The Dreaded Knee Injury
It’s a long time since I last posted an article about my travels. It will a bit longer still as this article focuses more on something that plagued me for the rest of the Odyssey and still today at times. It happens to the best of us in the Jiu-Jitsu community, especially those who always grapple at high aggressiveness or compete, hell it just happened to Gordon Ryan arguably the best of best of the Jiu-Jitsu competitors. Sooner or later we get injured on this path of the Jiu-Jitsu Life. It’s not about if we will get hurt but more rather when and how and can we mitigate and minimize those injuries through smart training, which is whole other topic. It just comes down to it that injuries come with Jiu-Jitsu, like all combat or full contact sports, and at some point you’re going to have a back problem, a popped elbow, a torn shoulder or of the one thing everyone fears the most, a popped or torn knee. Through my Jiu-Jitsu life so far I have been very lucky with no major injuries sidelining me from training (excuse me while I now dawn every possible ward and hex to protect me after making such a bold statement) but while traveling I was met with a serious enough injury that kept me from the mats at times, or at least learning to adapt and cope so I could continue to train, and at one point almost made me just quit the Odyssey all together.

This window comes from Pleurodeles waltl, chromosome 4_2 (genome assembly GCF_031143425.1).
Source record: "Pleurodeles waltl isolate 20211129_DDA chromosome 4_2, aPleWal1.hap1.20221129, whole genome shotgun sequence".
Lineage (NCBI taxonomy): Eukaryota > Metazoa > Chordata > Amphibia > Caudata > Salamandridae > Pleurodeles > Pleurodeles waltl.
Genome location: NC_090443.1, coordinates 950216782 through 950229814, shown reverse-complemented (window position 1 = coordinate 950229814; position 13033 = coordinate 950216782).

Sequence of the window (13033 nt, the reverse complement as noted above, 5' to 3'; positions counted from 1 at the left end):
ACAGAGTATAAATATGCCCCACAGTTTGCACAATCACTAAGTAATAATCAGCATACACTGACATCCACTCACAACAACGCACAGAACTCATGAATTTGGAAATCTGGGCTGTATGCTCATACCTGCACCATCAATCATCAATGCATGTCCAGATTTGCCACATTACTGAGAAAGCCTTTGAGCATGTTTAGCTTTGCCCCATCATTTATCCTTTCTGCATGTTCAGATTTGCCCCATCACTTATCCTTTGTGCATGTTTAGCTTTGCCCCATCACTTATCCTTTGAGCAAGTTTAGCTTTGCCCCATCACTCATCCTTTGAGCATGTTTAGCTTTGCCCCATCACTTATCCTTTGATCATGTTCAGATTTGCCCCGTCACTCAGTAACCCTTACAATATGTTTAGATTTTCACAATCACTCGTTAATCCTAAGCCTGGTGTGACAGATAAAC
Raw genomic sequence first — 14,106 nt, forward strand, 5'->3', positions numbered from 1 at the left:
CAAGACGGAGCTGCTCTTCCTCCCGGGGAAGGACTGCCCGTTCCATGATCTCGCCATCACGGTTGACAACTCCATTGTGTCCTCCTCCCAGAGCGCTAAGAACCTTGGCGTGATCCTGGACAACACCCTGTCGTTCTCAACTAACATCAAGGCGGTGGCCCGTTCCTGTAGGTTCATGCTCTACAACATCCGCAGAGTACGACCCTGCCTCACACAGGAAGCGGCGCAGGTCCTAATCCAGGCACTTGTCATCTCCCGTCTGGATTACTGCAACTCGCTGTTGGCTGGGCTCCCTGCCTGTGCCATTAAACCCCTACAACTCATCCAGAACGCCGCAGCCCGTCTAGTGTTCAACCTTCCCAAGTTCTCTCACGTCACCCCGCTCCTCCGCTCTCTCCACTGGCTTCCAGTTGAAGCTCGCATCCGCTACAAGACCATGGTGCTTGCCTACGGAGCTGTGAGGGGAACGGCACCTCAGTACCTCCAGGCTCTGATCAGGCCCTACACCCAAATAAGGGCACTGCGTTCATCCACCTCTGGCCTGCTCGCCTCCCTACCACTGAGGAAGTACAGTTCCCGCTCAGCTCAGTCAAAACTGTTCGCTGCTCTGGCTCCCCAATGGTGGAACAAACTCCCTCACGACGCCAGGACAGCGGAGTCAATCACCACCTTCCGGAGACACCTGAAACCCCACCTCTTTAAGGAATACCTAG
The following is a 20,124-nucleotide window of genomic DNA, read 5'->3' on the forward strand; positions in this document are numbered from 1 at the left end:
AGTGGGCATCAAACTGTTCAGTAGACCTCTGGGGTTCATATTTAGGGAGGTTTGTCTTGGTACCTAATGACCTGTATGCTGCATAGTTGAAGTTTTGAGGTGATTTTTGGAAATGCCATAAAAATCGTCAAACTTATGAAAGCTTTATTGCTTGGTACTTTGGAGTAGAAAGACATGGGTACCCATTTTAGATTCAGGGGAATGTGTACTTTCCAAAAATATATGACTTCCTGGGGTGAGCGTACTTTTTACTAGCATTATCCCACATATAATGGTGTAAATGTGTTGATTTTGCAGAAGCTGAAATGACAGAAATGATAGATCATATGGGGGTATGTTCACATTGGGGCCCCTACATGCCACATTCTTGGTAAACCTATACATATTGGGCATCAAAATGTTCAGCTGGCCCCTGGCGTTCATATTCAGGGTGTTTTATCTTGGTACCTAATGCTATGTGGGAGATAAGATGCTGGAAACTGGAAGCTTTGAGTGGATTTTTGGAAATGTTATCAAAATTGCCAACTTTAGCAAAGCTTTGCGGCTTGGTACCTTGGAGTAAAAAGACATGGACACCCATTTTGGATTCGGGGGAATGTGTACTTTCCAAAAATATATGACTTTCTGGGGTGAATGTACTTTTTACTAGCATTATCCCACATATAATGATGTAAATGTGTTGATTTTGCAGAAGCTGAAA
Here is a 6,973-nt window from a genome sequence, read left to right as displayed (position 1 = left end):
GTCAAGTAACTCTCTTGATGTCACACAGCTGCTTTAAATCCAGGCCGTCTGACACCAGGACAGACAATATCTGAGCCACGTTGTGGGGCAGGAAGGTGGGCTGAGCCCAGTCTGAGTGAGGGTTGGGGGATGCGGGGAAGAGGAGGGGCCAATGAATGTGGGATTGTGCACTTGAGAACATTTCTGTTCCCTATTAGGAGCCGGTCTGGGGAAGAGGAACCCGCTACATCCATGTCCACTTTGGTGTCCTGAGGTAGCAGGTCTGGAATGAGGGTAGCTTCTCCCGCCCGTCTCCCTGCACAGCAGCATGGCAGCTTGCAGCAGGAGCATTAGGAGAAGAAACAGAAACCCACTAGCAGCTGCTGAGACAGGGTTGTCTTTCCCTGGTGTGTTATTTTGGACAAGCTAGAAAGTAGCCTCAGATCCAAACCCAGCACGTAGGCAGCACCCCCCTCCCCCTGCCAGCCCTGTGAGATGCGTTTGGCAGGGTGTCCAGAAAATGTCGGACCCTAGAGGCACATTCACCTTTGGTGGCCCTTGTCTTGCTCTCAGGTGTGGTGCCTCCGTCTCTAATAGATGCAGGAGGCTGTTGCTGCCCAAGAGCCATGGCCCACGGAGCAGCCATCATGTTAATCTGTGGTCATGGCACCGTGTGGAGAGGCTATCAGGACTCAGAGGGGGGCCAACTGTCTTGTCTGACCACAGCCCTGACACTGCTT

Let’s pick up where I last left off in the previous article I wrote a while back. Since It’s been awhile click the link to read about my time in Auckland and Taupo NewZealand if you haven’t already or want to recap the previous adventures. I had just finished teaching and rolling with the fine bunch of eager killers at ROC Taupo and was about to head back to my hostel for the last night there before taking the bus in the morning to meet up with a long time friend from Canada who now lives in Wellington. The class I taught all focused around the half guard and with that so did the rolling afterwards. This means there was a lot of knee action involved throughout the session. At this point I had been wearing knee pads for a while. I came to terms that wearing protection isn’t about being old or weak and first picked up a pair at the first BJJ Globetrotters camp I went to in Heidelberg Germany. I have for a long time had problem with patellar bursitis on my left knee that comes and goes when I train a lot. Luckily I don’t get swelled up kneecaps like in the link but there is a little swelling and a lot of tenderness right under the kneecap on the patella. This makes it impossible to use that knee on the mats (as in direct contact to the mats like pushing off or kneeling etc.) without incredible pain at times. It started to flare up when I was at the camp and I decided I didn’t want to miss out on training and rolling with everyone so caved in and got a pair of knee pads, like I was admitting I’m some old guy now or something. Best decision ever, in reflection I think anyone who trains aggressively or trains a lot in general should get knee pads just to protect the longevity of their working knee joints. Jiu-Jitsu is hard on our knees for a number of reasons after all.